CHATTANOOGA — “A pastor’s wife can either fan his flame or snuff it out.”
Tara Dew remembers exactly where she was when Adrian Rogers pointed his finger at her from a pulpit and spoke those words. She recounted the story Nov. 14, for pastors’ wives attending the annual Ministers’ Wives Luncheon at the Chattanooga Convention Center during this year’s The Summit: A Gathering of Tennessee Baptists.
Two months into her role as a young pastor’s wife, Dew and her husband, Jamie, attended an event featuring Rogers as the keynote speaker. The couple arrived early and had seats down front, Dew recalled. They were among the youngest there.
During his sermon, Rogers pointed his finger directly at Jamie and said, “Don’t let anyone set you on a shelf,” Dew said. “Then, he pointed his finger at me and said, ‘A pastor’s wife can either fan his flame or snuff it out.’ ”
It was a pivotal moment for Dew who was struggling at the time with the expectations her husband’s congregation placed on her as his wife.
“Many churches often think of a pastor and his wife as a BOGO,” Dew told the more than 110 women gathered for the event. “I can’t play the piano. I can’t sing and I can’t direct the choir.
‘Then what can you do?’ local congregations seem to ask.
“I love my husband,” Dew said. “I love God and His church.”
Princess Anderson, whose husband pastors Oasis Baptist Church in Chattanooga, said it was “a blessing” to work with Jeanne Davis and other members of the team to plan this event for ministers’ wives.
She and Kathy Britton, whose husband is a pastor and bivocational ministries specialist for the TBMB, encourage ministers’ wives to seek out one another at these annual events and in the months between.
Both women referenced the TBC Ministers Wives group on Facebook, a private group requiring administrative permission to join, that allows TBC ministers’ wives to share their lives with one another.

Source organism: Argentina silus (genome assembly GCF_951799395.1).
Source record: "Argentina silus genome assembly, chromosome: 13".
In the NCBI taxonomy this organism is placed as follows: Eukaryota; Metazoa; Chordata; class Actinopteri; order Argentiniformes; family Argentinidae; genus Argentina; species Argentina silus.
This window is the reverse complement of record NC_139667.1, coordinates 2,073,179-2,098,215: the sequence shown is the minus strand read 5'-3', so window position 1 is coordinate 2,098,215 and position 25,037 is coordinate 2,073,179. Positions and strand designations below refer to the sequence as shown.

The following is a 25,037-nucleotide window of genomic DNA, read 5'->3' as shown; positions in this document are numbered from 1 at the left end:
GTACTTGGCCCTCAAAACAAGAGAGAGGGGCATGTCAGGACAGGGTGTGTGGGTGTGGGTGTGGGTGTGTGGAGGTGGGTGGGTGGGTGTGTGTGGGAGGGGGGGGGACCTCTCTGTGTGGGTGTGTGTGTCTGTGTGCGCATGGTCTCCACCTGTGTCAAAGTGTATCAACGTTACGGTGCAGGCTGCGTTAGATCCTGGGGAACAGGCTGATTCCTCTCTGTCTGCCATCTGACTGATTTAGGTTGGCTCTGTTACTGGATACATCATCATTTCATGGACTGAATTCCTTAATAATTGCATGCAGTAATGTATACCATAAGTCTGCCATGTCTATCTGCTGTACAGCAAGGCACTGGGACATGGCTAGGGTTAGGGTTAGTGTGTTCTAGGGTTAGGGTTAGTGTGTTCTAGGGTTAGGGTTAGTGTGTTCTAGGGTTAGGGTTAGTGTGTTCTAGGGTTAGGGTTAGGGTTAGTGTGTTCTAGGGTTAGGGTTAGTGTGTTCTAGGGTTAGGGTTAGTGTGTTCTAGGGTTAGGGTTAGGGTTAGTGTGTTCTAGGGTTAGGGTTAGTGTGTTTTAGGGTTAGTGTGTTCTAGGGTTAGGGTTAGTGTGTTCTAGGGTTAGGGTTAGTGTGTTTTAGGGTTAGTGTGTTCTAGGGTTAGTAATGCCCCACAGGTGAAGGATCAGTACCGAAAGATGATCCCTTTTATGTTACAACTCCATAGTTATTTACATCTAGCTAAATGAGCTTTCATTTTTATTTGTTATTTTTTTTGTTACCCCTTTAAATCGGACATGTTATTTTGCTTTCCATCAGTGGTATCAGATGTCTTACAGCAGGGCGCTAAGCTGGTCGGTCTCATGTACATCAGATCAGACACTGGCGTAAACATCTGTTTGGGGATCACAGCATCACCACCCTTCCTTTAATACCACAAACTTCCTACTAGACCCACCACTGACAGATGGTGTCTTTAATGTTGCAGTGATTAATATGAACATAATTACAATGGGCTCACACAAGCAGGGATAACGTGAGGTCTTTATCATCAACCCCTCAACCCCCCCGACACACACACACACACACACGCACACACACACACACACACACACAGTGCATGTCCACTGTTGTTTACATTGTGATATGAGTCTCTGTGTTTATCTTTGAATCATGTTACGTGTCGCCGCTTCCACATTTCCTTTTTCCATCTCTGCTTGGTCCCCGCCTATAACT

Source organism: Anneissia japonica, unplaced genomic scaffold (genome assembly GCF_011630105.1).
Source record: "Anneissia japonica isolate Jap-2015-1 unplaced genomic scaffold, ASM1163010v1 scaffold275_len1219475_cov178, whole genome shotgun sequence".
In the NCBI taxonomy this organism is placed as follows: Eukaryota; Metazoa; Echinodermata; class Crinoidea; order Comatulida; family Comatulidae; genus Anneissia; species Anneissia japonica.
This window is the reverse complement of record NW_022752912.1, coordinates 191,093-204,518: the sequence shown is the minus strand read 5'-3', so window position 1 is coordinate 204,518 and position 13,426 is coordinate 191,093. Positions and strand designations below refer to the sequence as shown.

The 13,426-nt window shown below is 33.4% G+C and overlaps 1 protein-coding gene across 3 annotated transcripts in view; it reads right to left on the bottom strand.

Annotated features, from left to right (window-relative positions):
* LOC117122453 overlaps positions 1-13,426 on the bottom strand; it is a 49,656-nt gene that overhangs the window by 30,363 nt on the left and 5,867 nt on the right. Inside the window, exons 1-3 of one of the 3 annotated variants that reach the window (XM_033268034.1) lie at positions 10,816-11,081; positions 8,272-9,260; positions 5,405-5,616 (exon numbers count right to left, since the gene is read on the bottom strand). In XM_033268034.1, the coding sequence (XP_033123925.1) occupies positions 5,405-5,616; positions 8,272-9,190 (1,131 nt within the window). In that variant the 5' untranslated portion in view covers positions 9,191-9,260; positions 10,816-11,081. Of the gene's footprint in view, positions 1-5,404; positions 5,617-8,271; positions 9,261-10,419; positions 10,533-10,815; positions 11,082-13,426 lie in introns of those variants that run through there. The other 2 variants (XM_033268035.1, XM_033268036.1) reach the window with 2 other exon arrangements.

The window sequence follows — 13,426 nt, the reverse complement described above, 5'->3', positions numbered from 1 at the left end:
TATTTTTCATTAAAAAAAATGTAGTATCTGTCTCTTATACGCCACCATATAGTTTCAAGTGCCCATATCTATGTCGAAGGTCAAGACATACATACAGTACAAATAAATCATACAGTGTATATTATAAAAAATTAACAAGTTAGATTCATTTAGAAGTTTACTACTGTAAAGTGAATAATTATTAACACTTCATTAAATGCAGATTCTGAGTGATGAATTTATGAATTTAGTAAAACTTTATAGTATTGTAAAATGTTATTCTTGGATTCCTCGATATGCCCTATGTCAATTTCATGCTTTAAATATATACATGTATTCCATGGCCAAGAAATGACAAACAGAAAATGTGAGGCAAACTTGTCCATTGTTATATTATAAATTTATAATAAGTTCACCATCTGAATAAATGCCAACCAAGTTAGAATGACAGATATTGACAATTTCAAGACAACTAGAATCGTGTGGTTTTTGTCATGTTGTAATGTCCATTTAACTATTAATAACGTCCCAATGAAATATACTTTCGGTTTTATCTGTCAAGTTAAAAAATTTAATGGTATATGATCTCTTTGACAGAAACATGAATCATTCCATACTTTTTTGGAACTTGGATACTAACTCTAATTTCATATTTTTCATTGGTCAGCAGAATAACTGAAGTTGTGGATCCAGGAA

“It’s a safe place,” Britton said.
Equipping and encouraging pastors’ wives through regular connections can help fend off the self-doubt that often affects ministry wives, Dew says. In the years since Jamie’s first pastorate, Dew spent time corroborating the experiences of pastors’ wives through research and seeking to develop a means to equip them for their roles.
Dew’s doctoral dissertation, which she earned from Southeastern Baptist Theological Seminary in 2018, is titled, “Survive or Thrive — An Explanation of the Preparedness of SBC Ministry Wives.”
As part of her research, she surveyed the functions ministers’ wives performed in their churches and how they had been equipped for that work. More than 700 women responded to the survey. Dew discovered that a large percentage of ministry wives suffer from insecurity and isolation because they do not feel equipped for the work or connected to others.
“Less than 10 percent of ministry wives had taken even one class” to prepare them to serve alongside their husbands, Dew said.
As a result of her study, Dew founded Prepare Her, an academic program at New Orleans Baptist Theological Seminary designed to equip women for ministry leadership.
“If we can encourage and equip wives, their husbands will stay in ministry longer,” Dew said. “We want ministry wives to know that they are no longer alone.”
For more information on Prepare Her, visit prepareher.com. To join the TBC Ministers Wives Facebook page, send a request to the group administrator. B&R — Lovell has written about Baptist work for more than 25 years. She and her husband, Joe, live in Columbia and are members of the Church at Station Hill.